3D Printable Heat Exchanger

Technology No. 20170213
IP Status: Pending US Patent; Application #: 15/910,459

Compatible with Selective Laser Melt Metal Additive Manufacturing

A 3D printable heat exchanger compatible with selective laser melt metal additive manufacturing has been developed for hydraulic oil cooling applications. The plate-fin tube bank has special features, including non-circular, internally finned tubes, and external angled fins to allow flexibility in the printing process. The design allows additive manufacture commercial-scale heat exchangers with intricate features.

Shaped Tubes, Fins and Internal Features

Metal additive manufacturing is a relatively new manufacturing technique and its application to large working heat exchangers is still being explored. This new design is the first to address the problem inherent to additive manufacture of finned tube banks with internal features to enhance heat transfer to oil. With increased interest in 3D printing (additive manufacturing), a need exists for 3D printable fin-tube heat exchanger designs, and this new design is compatible with metal additive manufacturing (3D printing) for several components: internal flow disruptor features in shaped tubes, tubes with plain fins, and tubes with internal features.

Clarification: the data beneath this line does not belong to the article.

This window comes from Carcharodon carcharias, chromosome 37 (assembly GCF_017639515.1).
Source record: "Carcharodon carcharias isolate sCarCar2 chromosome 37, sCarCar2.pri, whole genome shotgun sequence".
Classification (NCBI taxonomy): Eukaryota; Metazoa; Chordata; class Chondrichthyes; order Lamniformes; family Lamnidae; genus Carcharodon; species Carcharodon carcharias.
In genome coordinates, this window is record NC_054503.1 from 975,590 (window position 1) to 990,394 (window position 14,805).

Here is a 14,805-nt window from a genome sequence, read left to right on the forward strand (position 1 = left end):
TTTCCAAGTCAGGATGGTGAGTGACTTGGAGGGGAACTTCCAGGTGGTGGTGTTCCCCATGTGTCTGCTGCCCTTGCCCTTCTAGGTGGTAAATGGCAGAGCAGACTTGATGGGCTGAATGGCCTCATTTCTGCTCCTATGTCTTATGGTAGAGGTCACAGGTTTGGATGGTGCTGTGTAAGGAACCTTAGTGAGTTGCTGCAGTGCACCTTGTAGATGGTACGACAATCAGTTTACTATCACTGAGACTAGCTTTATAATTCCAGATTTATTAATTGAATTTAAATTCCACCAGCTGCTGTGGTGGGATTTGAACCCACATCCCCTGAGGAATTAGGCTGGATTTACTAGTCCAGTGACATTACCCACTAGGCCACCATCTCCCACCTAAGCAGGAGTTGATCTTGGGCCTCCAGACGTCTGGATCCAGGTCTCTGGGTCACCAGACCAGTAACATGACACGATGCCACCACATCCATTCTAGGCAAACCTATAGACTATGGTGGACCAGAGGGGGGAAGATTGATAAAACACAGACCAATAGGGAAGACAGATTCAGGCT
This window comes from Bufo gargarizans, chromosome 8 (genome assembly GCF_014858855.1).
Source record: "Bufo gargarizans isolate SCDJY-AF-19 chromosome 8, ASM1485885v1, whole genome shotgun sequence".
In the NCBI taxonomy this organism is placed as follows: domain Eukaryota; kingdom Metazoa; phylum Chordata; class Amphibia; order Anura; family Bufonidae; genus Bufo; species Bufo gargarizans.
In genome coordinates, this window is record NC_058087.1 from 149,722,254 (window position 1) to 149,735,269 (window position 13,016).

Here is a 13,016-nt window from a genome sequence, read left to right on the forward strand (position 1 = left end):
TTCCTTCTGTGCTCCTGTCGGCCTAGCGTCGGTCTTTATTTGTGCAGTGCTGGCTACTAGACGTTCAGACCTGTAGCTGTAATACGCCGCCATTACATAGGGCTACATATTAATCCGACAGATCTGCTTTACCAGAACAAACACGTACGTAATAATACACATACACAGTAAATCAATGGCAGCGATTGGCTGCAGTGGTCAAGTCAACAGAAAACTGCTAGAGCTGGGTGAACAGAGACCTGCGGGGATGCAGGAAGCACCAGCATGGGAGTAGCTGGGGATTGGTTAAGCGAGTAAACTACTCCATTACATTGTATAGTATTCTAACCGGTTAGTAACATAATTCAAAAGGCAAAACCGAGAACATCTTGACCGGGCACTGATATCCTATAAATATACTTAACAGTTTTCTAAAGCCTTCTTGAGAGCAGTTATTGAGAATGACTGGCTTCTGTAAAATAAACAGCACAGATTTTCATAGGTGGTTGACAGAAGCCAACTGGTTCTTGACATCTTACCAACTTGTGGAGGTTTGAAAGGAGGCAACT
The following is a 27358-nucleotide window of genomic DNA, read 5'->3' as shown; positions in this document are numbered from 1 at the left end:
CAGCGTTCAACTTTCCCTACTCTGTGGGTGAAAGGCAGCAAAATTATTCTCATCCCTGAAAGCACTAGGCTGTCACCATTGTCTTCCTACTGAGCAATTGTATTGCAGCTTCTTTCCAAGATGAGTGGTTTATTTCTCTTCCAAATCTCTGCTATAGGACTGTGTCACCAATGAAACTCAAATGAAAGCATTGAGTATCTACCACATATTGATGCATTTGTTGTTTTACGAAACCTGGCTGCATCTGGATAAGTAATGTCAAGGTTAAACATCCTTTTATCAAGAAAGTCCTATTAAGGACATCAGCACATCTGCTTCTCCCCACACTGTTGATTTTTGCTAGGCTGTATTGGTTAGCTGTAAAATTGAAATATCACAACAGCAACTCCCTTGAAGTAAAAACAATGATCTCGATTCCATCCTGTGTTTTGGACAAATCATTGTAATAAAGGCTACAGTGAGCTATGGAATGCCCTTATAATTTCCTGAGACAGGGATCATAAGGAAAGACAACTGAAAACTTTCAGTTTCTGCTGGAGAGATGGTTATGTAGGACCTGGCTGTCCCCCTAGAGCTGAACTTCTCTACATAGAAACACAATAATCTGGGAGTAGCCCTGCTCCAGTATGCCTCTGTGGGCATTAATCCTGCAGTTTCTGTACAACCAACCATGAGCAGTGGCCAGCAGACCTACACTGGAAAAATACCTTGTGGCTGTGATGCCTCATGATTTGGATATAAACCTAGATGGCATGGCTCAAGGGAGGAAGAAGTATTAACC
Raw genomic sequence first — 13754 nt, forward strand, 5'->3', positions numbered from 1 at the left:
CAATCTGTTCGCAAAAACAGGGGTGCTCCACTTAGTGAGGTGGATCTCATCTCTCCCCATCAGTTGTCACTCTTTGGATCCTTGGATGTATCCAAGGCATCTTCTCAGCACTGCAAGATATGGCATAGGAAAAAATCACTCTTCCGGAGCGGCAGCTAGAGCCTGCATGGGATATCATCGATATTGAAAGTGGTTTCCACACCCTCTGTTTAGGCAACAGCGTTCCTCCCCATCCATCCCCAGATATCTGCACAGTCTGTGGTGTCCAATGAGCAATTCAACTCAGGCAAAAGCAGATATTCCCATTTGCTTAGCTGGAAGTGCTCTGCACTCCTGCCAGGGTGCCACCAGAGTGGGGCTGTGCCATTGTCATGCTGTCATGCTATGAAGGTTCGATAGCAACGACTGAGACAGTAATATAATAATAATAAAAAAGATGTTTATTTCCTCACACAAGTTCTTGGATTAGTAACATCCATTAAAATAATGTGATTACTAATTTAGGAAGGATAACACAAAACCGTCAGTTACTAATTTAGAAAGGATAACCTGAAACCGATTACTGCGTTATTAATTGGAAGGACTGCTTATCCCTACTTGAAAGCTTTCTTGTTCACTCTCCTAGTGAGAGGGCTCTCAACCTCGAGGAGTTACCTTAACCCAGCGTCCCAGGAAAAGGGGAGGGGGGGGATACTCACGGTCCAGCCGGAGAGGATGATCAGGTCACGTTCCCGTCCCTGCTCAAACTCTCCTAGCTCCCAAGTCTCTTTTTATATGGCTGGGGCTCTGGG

• Compatible with additive manufacturing
  • Anticipated performance comparable to traditionally fabricated designs for similar end uses
  • Uses no more metal than conventionally produced heat exchangers


  • Heat exchangers
  • HVAC
  • Heat exchanger applications involving liquid to air heat transfer (e.g., oil coolers and engine radiators additively manufactured using metals)

Phase of Development - Prototype development. Prototypes of tubes, tubes with external fins, and tubes with fins and internal disruptors have been successfully manufactured and tested in a commercial facility.

Jane Davidson, PhD
Professor, Department of Mechanical Engineering
External Link (www.me.umn.edu)
Sue Mantell, PhD
Professor, Department of Mechanical Engineering
External Link (www.me.umn.edu)
Brandon Hathaway, PhD
Researcher, Department of Mechanical Engineering
External Link (experts.umn.edu)

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